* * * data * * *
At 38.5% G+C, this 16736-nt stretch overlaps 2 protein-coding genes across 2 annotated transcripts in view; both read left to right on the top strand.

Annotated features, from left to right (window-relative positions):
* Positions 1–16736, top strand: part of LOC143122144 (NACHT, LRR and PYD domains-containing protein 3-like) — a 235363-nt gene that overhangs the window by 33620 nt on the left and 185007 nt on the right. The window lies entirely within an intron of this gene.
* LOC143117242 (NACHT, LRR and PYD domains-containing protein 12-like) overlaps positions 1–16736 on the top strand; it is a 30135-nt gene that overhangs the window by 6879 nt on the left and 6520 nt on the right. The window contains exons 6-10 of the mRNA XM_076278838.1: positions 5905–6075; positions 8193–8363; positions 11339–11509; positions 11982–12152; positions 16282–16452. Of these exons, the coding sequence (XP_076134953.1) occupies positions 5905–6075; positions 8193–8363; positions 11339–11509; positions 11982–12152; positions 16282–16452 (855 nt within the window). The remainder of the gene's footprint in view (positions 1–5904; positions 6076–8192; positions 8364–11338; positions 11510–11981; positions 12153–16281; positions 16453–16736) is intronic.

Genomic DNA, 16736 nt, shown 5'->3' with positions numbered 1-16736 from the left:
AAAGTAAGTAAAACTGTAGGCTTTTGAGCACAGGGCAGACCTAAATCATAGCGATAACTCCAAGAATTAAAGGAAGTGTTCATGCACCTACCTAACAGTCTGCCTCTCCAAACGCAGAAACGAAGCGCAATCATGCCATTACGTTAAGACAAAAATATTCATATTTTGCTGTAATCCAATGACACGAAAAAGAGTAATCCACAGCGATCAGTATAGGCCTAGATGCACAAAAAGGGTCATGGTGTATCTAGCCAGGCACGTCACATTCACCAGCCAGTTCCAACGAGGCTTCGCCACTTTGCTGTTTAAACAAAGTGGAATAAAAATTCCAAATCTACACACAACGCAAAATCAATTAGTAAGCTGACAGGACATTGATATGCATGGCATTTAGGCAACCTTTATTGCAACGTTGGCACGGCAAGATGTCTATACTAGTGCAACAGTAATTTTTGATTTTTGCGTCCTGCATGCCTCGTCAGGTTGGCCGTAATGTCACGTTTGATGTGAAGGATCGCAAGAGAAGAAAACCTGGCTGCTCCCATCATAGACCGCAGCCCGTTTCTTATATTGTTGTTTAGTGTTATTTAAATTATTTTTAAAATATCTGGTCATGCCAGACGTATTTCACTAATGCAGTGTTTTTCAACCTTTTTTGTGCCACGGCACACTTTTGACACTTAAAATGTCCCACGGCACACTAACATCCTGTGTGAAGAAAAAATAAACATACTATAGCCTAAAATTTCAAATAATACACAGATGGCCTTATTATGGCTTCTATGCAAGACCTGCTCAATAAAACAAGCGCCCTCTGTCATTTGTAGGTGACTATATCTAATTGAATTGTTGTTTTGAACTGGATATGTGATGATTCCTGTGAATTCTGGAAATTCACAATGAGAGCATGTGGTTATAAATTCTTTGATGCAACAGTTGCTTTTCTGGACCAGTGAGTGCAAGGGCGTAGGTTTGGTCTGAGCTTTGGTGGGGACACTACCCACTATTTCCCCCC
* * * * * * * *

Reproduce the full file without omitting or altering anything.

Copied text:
At 38.5% G+C, this 16736-nt stretch overlaps 2 protein-coding genes across 2 annotated transcripts in view; both read left to right on the top strand.

Annotated features, from left to right (window-relative positions):
* Positions 1–16736, top strand: part of LOC143122144 (NACHT, LRR and PYD domains-containing protein 3-like) — a 235363-nt gene that overhangs the window by 33620 nt on the left and 185007 nt on the right. The window lies entirely within an intron of this gene.
* LOC143117242 (NACHT, LRR and PYD domains-containing protein 12-like) overlaps positions 1–16736 on the top strand; it is a 30135-nt gene that overhangs the window by 6879 nt on the left and 6520 nt on the right. The window contains exons 6-10 of the mRNA XM_076278838.1: positions 5905–6075; positions 8193–8363; positions 11339–11509; positions 11982–12152; positions 16282–16452. Of these exons, the coding sequence (XP_076134953.1) occupies positions 5905–6075; positions 8193–8363; positions 11339–11509; positions 11982–12152; positions 16282–16452 (855 nt within the window). The remainder of the gene's footprint in view (positions 1–5904; positions 6076–8192; positions 8364–11338; positions 11510–11981; positions 12153–16281; positions 16453–16736) is intronic.

Genomic DNA, 16736 nt, shown 5'->3' with positions numbered 1-16736 from the left:
AAAGTAAGTAAAACTGTAGGCTTTTGAGCACAGGGCAGACCTAAATCATAGCGATAACTCCAAGAATTAAAGGAAGTGTTCATGCACCTACCTAACAGTCTGCCTCTCCAAACGCAGAAACGAAGCGCAATCATGCCATTACGTTAAGACAAAAATATTCATATTTTGCTGTAATCCAATGACACGAAAAAGAGTAATCCACAGCGATCAGTATAGGCCTAGATGCACAAAAAGGGTCATGGTGTATCTAGCCAGGCACGTCACATTCACCAGCCAGTTCCAACGAGGCTTCGCCACTTTGCTGTTTAAACAAAGTGGAATAAAAATTCCAAATCTACACACAACGCAAAATCAATTAGTAAGCTGACAGGACATTGATATGCATGGCATTTAGGCAACCTTTATTGCAACGTTGGCACGGCAAGATGTCTATACTAGTGCAACAGTAATTTTTGATTTTTGCGTCCTGCATGCCTCGTCAGGTTGGCCGTAATGTCACGTTTGATGTGAAGGATCGCAAGAGAAGAAAACCTGGCTGCTCCCATCATAGACCGCAGCCCGTTTCTTATATTGTTGTTTAGTGTTATTTAAATTATTTTTAAAATATCTGGTCATGCCAGACGTATTTCACTAATGCAGTGTTTTTCAACCTTTTTTGTGCCACGGCACACTTTTGACACTTAAAATGTCCCACGGCACACTAACATCCTGTGTGAAGAAAAAATAAACATACTATAGCCTAAAATTTCAAATAATACACAGATGGCCTTATTATGGCTTCTATGCAAGACCTGCTCAATAAAACAAGCGCCCTCTGTCATTTGTAGGTGACTATATCTAATTGAATTGTTGTTTTGAACTGGATATGTGATGATTCCTGTGAATTCTGGAAATTCACAATGAGAGCATGTGGTTATAAATTCTTTGATGCAACAGTTGCTTTTCTGGACCAGTGAGTGCAAGGGCGTAGGTTTGGTCTGAGCTTTGGTGGGGACACTACCCACTATTTCCCCCC